Women who report sexual assaults to police receive treatment, examination and the immediate offer of emergency contraception at a local emergency room, according to the policy of most Tucson hospitals.
But, like many sexual assault victims, the 20-year-old woman did not report the assault because she felt traumatized and guilty she had put herself in a situation that left her vulnerable. She was mistakenly locked outside a gathering at a friend’s house and accepted the offer of a neighbor to stay at his place. “This (sex) was with someone I did not even know and did not want to have intercourse with, and I am in no place now to have children,” she said. “I just don’t think this should be the pharmacist’s decision.”
“He (the manager) said he would fill it himself if we could get there before his shift ended, within 10 minutes,” said Sabrina Fladness, a University of Arizona student and owner of a computer service business. “But we were more than 10 minutes away, so that was impossible. So he said we would have to come back the next morning” - after the shift of the refusing pharmacist ended. “He made no provision for getting it that night,” she said.
The rape victim and her friend had to call more than 50 pharmacies before finding one that not only stocked emergency contraception, but would actually dispense it. Why don’t more pharmacies dispense a medication that has been around for decades? They don’t want to deal with the controversy — right-wing religious groups have made contraception such a controversial issue that rape victims are being prevented from obtaining basic medical treatment now.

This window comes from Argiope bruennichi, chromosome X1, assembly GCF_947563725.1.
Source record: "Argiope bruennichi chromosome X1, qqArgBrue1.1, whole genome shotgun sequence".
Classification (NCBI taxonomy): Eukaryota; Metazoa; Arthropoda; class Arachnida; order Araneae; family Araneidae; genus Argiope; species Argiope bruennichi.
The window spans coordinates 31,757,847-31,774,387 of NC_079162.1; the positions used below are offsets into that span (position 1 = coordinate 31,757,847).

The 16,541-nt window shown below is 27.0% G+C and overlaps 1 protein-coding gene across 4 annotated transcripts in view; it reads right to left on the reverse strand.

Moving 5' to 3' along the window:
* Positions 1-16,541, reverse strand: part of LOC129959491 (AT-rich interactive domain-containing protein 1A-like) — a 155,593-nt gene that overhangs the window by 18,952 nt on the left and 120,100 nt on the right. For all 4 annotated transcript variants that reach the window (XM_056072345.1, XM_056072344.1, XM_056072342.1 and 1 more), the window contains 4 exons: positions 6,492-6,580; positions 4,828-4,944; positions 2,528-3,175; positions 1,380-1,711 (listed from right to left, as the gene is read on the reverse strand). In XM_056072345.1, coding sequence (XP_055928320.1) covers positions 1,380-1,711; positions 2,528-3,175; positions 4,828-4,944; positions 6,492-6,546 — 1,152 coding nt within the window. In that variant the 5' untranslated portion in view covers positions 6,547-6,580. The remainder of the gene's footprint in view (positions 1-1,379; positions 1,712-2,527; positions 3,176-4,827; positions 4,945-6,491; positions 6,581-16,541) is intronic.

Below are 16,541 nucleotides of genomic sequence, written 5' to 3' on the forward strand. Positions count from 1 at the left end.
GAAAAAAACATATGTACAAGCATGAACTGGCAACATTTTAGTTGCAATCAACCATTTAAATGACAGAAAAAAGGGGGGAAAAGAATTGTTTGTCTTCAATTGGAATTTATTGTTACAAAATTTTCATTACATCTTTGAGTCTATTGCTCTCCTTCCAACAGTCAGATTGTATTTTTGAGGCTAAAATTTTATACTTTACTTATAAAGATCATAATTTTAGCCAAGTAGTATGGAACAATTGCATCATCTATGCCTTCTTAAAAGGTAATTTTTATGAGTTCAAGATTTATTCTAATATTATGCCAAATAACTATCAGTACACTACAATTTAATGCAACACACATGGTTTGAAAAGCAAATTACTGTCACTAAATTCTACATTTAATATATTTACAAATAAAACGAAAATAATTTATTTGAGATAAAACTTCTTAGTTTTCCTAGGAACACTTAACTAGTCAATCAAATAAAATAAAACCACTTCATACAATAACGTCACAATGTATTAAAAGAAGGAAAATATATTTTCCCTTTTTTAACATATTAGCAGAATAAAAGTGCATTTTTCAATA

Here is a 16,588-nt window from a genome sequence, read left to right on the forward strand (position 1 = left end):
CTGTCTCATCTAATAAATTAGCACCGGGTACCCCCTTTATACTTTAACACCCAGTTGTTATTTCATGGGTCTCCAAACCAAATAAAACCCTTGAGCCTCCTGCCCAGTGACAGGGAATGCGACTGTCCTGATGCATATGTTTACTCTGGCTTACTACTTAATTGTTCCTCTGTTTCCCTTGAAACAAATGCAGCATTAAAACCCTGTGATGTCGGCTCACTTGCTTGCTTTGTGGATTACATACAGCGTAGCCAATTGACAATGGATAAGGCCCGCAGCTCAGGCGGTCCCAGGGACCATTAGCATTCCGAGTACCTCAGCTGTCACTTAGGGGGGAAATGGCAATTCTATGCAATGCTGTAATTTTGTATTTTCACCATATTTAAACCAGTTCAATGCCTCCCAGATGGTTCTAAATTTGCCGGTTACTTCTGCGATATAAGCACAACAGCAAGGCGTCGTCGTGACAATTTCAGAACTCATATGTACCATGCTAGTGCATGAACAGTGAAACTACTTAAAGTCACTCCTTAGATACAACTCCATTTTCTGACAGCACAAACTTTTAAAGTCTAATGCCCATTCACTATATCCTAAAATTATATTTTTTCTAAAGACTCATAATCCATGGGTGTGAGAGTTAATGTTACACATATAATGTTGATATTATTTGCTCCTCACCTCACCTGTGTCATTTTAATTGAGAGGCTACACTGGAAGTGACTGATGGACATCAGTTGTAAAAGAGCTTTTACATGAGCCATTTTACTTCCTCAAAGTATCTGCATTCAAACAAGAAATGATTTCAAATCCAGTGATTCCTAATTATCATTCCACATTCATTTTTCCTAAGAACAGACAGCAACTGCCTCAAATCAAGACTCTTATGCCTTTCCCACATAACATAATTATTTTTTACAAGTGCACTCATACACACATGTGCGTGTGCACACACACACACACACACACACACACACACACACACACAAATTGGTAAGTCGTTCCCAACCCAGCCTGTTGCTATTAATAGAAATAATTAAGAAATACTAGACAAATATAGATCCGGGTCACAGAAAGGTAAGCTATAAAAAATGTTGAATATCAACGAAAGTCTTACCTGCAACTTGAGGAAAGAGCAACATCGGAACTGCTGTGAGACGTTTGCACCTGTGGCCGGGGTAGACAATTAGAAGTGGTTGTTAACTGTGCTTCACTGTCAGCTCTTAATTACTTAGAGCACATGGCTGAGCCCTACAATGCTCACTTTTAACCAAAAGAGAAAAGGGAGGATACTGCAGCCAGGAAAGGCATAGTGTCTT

When asked, pharmacies typically say that there isn’t enough demand, but Planned Parenthood reports a dramatic upswing in demand for it. This is likely due to the increased attention being focused on emergency contraception through the attacks by the Christian Right, so I guess their whining has been good for something. Ultimately, though, their antics are harmful because they are seeking to make legal medications impossible to get by allowing individuals to thwart democratically-reached public policy decisions.
They don’t have the votes to make contraception or emergency contraception illegal, so they encourage individual pharmacists to ignore their professional obligations, refuse to do their jobs, and hurt patients in need. How very “Christian” of them.
Quick Poll: Should pharmacists and other health care professionals be required to dispense medication like contraceptives and ‘morning-after’ pills, even if they have religious objections?
- Yes. If they can't dispense legal medications prescribed by a doctor, they should find a different profession. They can't pick and choose which medicines they will handle.
- No. A person should be able to refuse to dispense medication if their religion doesn't allow it - it's a question of religious freedom.
- I don't know / don't care.